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Ocean Science An interactive open-access journal of the European Geosciences Union
https://doi.org/10.5194/os-2018-9
© Author(s) 2018. This work is distributed under
the Creative Commons Attribution 4.0 License.
Research article
12 Feb 2018
Review status
This discussion paper is a preprint. It is a manuscript under review for the journal Ocean Science (OS).
Physical Modulation to the Biological Productivity in the Summer Vietnam Upwelling System
Wenfang Lu1,2,3,4, Enhui Liao2,3,4,6, Xiao-Hai Yan3,4, Lie-Yauw Oey5,6, Wei Zhuang2,4, and Yuwu Jiang2,4 1Key Laboratory of Spatial Data Mining and Information Sharing of Ministry of Education, & National Engineering Research Centre of Geo-spatial Information Technology, Fuzhou University, Fuzhou, 350116, China
2State Key Laboratory of Marine Environmental Science, College of Ocean and Earth Sciences, Xiamen University, Xiamen, 361102, China
3Center for Remote Sensing, College of Earth, Ocean and Environment, University of Delaware, Newark, DE, USA
4Joint Institute for Coastal Research and Management, University of Delaware/Xiamen University, USA/China
5National Central University, Jhongli City, Taoyuan County, Taiwan
6Princeton University, Princeton, New Jersey, USA
Abstract. Biological productivity in the summer Vietnam boundary upwelling system in the western South China Sea, as in many coastal upwelling systems, is strongly modulated by wind. However, the role of ocean circulation and mesoscale eddies has not been elucidated. Here we show a close spatio-temporal covariability between primary production and kinetic energy. High productivity is associated with high kinetic energy, which accounts for ~ 15 % of the production variability. Results from a physical-biological coupled model reveal that the elevated kinetic energy and intensified circulation can be explained by the separation of the upwelling current system. The separated current forms an eastward jet into the interior South China Sea, and the associated southern gyre traps nutrient and favors productivity. When separation is absent, the model shows weakened circulation and eddy activity, with ~ 21 % less nitrate inventory and ~ 16 % weaker primary productivity.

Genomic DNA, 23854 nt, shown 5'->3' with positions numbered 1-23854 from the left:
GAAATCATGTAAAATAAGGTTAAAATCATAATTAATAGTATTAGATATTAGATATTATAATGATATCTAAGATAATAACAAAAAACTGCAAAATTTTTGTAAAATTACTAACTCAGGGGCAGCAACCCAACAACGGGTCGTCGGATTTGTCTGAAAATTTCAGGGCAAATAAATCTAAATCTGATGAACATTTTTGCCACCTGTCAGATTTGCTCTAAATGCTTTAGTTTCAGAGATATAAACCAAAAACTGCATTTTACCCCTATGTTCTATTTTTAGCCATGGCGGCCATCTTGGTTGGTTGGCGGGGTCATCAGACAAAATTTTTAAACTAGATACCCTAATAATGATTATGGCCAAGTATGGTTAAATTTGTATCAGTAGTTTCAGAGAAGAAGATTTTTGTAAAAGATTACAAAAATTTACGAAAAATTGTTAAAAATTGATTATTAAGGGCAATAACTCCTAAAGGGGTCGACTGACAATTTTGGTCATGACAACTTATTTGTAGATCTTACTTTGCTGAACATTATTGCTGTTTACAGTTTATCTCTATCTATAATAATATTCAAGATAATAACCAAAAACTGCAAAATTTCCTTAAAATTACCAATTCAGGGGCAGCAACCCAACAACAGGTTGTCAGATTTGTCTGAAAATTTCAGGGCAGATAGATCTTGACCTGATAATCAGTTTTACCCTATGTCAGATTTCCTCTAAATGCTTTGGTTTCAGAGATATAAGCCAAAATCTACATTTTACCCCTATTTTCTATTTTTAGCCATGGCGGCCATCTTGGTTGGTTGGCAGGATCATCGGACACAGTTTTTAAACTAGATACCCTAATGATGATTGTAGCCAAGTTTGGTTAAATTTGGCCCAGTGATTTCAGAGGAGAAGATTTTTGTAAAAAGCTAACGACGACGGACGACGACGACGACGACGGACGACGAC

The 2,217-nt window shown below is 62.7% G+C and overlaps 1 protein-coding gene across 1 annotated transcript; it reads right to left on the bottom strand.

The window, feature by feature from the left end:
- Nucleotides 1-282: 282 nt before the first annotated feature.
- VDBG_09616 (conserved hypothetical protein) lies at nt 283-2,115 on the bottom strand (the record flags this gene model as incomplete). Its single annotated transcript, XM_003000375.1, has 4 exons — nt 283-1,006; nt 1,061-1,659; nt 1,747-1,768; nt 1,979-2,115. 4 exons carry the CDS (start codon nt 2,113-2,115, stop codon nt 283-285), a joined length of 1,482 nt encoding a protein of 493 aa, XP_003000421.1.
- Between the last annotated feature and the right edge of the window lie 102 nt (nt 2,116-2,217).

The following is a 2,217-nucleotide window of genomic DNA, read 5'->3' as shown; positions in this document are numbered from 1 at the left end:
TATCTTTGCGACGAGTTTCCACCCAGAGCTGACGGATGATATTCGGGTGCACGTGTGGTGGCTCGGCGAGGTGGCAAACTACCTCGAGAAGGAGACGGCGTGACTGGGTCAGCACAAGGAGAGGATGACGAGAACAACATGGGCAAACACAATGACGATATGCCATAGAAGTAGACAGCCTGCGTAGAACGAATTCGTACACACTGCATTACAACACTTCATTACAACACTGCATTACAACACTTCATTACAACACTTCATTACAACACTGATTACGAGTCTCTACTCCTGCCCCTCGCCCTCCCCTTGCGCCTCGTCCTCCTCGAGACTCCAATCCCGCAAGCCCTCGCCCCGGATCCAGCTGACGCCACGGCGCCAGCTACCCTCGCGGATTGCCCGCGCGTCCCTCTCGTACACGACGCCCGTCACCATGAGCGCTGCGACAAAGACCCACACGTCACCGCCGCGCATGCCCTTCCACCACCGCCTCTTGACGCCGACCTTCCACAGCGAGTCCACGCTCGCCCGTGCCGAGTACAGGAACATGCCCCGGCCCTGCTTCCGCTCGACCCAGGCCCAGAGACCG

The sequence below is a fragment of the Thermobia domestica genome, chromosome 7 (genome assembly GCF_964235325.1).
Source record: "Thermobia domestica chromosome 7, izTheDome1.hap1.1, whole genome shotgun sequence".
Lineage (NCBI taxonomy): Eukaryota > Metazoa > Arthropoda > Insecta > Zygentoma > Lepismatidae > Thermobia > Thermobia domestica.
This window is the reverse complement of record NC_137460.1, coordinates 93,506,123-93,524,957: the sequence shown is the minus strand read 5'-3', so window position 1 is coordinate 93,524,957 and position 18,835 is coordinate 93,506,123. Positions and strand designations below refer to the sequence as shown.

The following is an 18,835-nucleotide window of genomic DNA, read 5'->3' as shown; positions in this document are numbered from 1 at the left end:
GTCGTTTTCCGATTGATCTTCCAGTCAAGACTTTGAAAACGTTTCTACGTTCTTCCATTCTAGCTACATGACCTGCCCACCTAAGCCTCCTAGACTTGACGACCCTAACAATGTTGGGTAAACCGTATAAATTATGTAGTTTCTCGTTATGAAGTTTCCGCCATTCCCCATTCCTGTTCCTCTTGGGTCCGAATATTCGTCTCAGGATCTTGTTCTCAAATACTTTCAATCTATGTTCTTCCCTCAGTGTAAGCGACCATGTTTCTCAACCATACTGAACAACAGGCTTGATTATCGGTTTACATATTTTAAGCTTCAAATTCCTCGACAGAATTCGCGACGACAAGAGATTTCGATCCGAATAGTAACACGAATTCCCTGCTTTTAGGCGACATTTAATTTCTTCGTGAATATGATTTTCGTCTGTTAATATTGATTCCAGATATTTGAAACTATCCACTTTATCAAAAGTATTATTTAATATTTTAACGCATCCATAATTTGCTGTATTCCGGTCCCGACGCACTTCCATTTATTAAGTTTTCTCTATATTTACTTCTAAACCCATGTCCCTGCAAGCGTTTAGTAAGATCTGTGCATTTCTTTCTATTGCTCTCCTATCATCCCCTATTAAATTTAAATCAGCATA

Citation: Lu, W., Liao, E., Yan, X.-H., Oey, L.-Y., Zhuang, W., and Jiang, Y.: Physical Modulation to the Biological Productivity in the Summer Vietnam Upwelling System, Ocean Sci. Discuss., https://doi.org/10.5194/os-2018-9, in review, 2018.
Wenfang Lu et al.
Wenfang Lu et al.
Wenfang Lu et al.

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Short summary
In this study, we investigate the physical factors controlling the biological production in a coastal upwelling system, the Vietnam Boundary Upwelling System in the South China Sea. We found that, in addition to the effects from the wind (as a major factor driving the ocean), the ocean circulation could also contribute positively to the production here, which is distinct from other major coastal upwelling systems.
In this study, we investigate the physical factors controlling the biological production in a...
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